The driveway was filled with tables covered with trampolines from the weekend yard sale. I had expected Good Will to pick them up while I was at the doctor’s office so seeing them aggravated me because now I had to park at the curb in front of my house where some kid on a bicycle might bump it. I shut off the engine and glanced toward the front porch. Some raggedy looking black man was sitting on the step leaning on a dirty backpack and smoking a cigarette. When he saw me looking, he smiled a wide, upper front teeth-missing smile, lifted the hand holding the cigarette and waved. I didn’t wave back. I only got that much more aggravated and wondered who the vagabond looking man was and why he was acting so familiar with me. I got out of the car and slammed the door.
My day had been long and tiring and I was in no mood to deal with a begging, homeless man, no matter how much I sympathized with his plight. Then he spoke.
“Andy, that’s you isn’t it?”
I looked hard at him. The voice sounded familiar but it was from somewhere in my obscure past.
He went on speaking, “ I thought that was you the other day mowing the grass but I wasn’t sure.”
Then it hit me. I had worked with him several years ago at the water plant. “John?” I questioned.
“Yeah, you didn’t recognize me did you?”
I wasn’t happy to see him. Not that I disliked him but more because he brought back bitter memories of a phase in my life I had tried hard to forget. “Not until I heard your voice. You’ve lost some weight?”
“Yeah, and you grew a beard.”
“Still a rebel, even in my old age.” I was walking towards him and he stood up, stuck out his hand and I shook it. “It’s been awhile.”
“Twenty years almost.” He released his grip and I let go of his hand, which felt oily and warm. “I heard you moved to Georgia.”
I knew eventually he would get around to wanting to talk about the old days I had tried so hard to forget. “I was gone for a few years. Spent a couple on the beach but my health brought me back here.”
“Oh, Man, the beach, sounds like a pretty good life to me, you know.”
"It was.” We sat down on the top step of the porch. “So what’s up with you these days?” I asked.
“Just livin’, Man, you know, just livin’. Eight hours a day, one day to the next. It ain’t life, but it’s livin’. But it’s all good. What about you? Just moved in here, huh?”
“Yeah. How’d you know?”
“I work over there.” He put up his thumb like he was hitching a ride. The thumb pointed to a shopping plaza across the street from my back yard. “Flippin’ burgers, Monday through Friday, sometimes half a day on Saturday.”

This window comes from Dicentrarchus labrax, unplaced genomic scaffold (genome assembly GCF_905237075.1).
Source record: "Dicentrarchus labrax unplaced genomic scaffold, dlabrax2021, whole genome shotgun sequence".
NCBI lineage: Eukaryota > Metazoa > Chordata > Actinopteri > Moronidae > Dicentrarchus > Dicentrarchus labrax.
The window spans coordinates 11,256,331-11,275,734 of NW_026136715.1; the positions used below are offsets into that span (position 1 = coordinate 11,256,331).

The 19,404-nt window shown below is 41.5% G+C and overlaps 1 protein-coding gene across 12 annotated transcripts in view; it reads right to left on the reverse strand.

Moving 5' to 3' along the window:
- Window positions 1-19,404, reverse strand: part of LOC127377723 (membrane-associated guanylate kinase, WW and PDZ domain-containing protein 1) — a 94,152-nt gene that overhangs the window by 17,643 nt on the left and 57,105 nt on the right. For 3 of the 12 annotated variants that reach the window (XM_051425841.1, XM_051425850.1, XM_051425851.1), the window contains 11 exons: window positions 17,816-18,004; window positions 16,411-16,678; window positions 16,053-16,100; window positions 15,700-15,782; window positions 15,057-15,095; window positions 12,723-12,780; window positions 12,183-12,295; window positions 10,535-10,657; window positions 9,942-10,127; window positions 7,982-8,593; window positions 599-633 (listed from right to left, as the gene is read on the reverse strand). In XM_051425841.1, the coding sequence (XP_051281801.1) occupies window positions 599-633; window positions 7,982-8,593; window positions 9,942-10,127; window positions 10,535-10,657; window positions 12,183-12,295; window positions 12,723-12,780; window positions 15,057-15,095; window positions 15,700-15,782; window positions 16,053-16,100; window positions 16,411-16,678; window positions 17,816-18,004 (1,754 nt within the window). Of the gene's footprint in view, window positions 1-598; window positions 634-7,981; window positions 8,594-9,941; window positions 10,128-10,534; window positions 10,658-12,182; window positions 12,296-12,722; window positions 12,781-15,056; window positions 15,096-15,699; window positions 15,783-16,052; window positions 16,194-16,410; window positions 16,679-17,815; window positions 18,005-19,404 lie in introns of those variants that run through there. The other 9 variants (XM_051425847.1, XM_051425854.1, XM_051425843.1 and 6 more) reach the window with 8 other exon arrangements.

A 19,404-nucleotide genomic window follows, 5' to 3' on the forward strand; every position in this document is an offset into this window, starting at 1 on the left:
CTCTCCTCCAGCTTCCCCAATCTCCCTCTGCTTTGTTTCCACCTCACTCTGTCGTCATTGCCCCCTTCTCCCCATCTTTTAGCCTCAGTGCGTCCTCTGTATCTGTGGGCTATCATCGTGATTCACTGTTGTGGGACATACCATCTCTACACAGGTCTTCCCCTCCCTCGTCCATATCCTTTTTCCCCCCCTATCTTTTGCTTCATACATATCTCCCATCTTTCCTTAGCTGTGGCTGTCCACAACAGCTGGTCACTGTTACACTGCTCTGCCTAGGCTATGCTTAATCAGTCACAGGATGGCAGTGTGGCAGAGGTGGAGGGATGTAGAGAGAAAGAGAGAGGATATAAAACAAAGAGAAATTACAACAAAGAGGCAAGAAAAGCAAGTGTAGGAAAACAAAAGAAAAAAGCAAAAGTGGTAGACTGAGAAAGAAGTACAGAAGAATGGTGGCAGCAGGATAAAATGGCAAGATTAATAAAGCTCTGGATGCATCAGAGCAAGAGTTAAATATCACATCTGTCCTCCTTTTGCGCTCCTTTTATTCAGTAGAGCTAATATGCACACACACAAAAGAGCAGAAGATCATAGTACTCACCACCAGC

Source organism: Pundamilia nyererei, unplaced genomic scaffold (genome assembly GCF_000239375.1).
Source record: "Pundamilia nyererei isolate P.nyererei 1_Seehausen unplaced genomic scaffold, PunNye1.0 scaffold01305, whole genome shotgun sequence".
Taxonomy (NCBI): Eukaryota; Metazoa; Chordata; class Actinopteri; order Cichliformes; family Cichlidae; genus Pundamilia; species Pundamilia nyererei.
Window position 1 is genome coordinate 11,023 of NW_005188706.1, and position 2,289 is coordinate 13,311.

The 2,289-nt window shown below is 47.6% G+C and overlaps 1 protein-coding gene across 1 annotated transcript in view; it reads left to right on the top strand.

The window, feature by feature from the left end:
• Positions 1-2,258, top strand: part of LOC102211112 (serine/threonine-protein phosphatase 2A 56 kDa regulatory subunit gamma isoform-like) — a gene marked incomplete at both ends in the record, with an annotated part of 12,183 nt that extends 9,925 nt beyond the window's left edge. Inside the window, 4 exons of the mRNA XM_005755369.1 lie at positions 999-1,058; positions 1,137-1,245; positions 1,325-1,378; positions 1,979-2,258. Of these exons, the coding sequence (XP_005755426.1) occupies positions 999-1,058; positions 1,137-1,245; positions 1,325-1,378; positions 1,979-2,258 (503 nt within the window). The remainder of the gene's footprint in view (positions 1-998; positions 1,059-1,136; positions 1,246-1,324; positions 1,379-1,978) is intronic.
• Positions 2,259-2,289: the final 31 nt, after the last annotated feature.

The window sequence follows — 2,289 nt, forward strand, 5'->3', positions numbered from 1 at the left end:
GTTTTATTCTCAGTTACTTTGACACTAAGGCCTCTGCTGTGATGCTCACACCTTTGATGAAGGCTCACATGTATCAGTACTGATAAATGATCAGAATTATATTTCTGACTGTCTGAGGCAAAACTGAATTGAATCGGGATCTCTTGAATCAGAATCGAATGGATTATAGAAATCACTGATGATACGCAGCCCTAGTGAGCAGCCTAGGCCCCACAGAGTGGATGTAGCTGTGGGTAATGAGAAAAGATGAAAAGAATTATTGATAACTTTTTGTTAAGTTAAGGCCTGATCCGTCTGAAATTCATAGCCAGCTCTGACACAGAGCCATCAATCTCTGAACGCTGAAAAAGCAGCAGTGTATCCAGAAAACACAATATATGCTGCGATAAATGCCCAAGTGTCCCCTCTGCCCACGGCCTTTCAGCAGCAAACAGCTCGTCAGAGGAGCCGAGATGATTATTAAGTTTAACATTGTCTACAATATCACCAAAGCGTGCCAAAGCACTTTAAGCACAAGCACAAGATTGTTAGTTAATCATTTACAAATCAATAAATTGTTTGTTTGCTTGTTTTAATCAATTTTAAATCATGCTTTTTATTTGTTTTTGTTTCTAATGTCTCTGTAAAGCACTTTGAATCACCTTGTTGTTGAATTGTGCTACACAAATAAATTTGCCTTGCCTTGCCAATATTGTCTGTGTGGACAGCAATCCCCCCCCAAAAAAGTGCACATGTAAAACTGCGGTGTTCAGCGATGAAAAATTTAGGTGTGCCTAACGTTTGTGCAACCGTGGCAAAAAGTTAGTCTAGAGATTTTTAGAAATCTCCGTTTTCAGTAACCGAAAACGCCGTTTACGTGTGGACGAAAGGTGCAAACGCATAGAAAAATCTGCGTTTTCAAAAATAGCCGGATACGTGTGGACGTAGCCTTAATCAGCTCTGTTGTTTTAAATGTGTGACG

“So you live around here?”
“On over the hill, pasted the fairgrounds in Hanks Apartments. Heck of a name, ain’t it, Hank’s?” He laughed. “I just cut through everybody’s yard to make the trip shorter.”
“Well, yeah, that would save a lot of time.”
“Yeah, but, you know, a trashy lookin’ black man, carrying a backpack ain’t always welcome in some folks backyard. But, so far no trouble except for a few dogs wantin’ a taste of me.”
I laughed, “Things don’t change much do they?”
“Only in your head.” He grinned that toothless smile again. To look at him you’d never know he was a college graduate who took a wrong turn early in life.
“Well, other than having a tendency to forget things, my head is in the same place it always was.”
“I like to think mine is on a little straighter than it used to be back then.” I was surprised he did not mention the problems he had at the plant.
“I’m glad to hear that, John.’
“Listen, if I know you, I figure you’d rather not talk about our years at the water plant?”
“Not one of my favorite subjects for sure. I am pretty much over that so you’re right, it is a topic I’d rather not dwell on.”
I figured so. But, you know, Man, I had to stop by for a few minutes.”
“It’s fine, John. We worked together, we were pretty good friends… worked together for a long time. We saw a lot of crap go down.”
“Well, that’s why I stopped by.”
“Yeah, they were so wrong lettin’ you go the way they did. They fired me for a good reason, my own fault, you know. But, you, Man, it was just wrong.”
“We’re both probably better off that they did.”
“I think so, but, like I said, I had to stop by and tell you… well, I’ve known a lot of people in my life, but you’re the most honest one I ever met.”
I felt my face redden.
“You taught me a lot and I don’t mean just about that damn plant. You taught me stuff I didn’t even realize for years after I left.”
I didn’t know what to say. I fumbled for words, “Well, I, well, I don’t know about that, we were just trying to survive. But, I do appreciate you saying it.”
He stood up, swung on the backpack and held out his hand again. “Well, I just wanted to tell you that, Man. I’ve waited a lot of years for the chance.” He reached into his shirt pocket, pulled out a pack of Marlboro Menthols and lit one up. “Thanks.”
I stood up, shook his hand and said, “You’re welcome, but I figure we taught each other a lot.”
“Gotta get goin’, gonna wash the Big Mac grease off of me and prop up my feet. What a life, huh?” He laughed again.
“Take care, John. Stop by again sometime if you want to.”
I just might do that.” He took a drag on the cigarette, blew out a cloud, turned and walked down my sidewalk. He never looked back.
I didn’t expect to see him again unless he was just walking down the street or though my backyard. I unlocked my front door and went inside.